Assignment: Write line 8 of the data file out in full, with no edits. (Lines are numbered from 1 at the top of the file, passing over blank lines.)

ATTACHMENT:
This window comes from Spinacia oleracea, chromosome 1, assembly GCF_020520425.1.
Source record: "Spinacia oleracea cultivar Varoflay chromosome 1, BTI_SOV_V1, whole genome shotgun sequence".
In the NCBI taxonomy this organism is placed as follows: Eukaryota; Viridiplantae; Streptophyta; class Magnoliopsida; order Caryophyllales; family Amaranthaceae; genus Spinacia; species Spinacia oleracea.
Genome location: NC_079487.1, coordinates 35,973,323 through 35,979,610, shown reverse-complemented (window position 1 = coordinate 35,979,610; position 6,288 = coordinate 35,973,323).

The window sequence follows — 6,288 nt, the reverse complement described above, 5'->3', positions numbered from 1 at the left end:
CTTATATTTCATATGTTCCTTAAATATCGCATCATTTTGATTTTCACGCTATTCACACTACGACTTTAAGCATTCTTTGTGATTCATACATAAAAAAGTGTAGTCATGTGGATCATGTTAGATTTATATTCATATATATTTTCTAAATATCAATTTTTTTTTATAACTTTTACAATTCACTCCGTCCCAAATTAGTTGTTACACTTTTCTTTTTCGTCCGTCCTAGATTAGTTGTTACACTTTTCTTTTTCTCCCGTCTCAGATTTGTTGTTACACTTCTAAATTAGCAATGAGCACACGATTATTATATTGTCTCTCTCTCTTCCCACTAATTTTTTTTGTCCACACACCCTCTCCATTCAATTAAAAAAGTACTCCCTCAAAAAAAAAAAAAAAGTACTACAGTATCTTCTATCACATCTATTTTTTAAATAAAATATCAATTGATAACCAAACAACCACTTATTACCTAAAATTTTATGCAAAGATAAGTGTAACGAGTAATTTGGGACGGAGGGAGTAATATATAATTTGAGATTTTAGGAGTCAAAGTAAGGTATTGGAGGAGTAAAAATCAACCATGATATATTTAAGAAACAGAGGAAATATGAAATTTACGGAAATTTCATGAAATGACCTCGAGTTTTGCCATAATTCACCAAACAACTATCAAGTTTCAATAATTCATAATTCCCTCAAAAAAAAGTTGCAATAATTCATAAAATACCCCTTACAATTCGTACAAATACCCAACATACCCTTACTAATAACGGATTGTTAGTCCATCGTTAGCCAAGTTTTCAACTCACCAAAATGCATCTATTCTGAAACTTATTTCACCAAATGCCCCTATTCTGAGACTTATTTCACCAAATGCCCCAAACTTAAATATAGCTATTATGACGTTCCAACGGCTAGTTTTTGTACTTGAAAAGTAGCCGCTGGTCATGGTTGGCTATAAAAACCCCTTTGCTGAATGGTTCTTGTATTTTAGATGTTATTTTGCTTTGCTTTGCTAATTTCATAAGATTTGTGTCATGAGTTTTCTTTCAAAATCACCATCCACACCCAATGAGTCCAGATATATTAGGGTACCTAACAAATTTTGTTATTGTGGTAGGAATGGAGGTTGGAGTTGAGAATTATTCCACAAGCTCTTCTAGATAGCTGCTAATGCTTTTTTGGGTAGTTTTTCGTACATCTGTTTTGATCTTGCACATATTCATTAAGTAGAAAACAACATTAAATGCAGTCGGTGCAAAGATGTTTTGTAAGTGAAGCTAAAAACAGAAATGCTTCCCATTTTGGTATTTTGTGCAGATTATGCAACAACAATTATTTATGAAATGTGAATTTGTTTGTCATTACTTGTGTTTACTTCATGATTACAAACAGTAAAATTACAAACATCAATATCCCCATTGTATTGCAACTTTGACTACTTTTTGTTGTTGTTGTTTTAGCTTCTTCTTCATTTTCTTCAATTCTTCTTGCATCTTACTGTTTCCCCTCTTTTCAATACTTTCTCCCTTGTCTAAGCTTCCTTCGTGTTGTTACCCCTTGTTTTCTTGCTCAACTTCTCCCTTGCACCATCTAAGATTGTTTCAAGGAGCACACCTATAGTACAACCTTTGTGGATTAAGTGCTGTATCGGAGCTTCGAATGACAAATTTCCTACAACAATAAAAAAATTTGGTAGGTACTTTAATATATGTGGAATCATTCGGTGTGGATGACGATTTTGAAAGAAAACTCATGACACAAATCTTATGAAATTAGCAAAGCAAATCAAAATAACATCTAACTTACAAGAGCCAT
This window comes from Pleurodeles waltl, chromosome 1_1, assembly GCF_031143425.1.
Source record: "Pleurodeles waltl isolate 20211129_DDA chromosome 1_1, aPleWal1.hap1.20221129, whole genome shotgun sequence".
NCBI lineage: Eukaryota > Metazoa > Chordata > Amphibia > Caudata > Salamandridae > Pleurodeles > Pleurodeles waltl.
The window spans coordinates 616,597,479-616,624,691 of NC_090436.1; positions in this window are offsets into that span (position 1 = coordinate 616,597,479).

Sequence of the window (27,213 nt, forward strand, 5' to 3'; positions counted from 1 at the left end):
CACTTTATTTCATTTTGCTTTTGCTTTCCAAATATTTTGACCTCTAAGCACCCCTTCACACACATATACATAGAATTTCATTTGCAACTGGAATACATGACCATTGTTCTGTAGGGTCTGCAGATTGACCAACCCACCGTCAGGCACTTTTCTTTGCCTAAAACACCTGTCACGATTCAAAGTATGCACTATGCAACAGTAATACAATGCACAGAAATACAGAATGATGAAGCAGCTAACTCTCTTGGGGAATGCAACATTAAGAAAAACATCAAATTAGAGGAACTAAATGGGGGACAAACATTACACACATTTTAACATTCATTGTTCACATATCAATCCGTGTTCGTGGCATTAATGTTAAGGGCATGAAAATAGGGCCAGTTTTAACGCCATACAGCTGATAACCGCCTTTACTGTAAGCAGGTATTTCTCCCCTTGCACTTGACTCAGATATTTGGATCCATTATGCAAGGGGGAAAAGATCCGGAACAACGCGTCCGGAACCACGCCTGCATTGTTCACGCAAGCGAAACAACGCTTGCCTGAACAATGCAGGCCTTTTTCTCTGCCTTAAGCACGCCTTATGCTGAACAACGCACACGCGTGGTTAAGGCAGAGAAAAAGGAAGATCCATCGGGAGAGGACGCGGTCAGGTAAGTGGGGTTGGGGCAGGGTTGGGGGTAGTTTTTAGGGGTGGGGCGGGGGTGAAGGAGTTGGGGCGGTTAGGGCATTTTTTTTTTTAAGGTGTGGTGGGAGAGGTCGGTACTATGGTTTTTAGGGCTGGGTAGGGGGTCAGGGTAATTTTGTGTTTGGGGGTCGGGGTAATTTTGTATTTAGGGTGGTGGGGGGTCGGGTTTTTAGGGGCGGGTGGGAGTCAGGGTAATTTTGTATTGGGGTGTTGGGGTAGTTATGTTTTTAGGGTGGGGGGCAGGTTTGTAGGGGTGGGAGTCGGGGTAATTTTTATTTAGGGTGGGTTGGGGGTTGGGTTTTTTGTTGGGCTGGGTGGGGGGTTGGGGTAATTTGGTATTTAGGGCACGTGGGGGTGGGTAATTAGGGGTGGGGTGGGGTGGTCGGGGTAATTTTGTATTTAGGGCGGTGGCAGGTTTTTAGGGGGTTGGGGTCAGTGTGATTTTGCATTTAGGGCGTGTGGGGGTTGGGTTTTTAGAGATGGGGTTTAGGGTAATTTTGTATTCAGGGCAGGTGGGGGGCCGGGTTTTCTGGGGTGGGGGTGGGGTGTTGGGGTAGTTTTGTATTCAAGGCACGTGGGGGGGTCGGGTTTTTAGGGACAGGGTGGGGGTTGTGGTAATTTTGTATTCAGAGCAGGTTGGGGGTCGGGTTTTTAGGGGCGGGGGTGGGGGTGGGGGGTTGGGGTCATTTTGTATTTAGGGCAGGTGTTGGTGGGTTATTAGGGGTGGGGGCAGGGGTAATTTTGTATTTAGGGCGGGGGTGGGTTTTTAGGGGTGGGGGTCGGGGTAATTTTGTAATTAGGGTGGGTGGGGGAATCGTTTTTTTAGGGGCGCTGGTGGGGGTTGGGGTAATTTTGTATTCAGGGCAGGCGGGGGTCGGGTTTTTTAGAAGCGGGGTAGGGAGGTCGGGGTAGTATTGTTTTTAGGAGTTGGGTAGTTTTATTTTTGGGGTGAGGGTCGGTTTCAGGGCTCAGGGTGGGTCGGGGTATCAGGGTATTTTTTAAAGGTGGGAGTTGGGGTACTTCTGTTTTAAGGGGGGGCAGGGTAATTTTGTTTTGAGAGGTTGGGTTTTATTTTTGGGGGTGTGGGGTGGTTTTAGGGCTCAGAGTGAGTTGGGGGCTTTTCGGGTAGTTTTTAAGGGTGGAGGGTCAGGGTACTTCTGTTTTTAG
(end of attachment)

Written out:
Source record: "Pleurodeles waltl isolate 20211129_DDA chromosome 1_1, aPleWal1.hap1.20221129, whole genome shotgun sequence".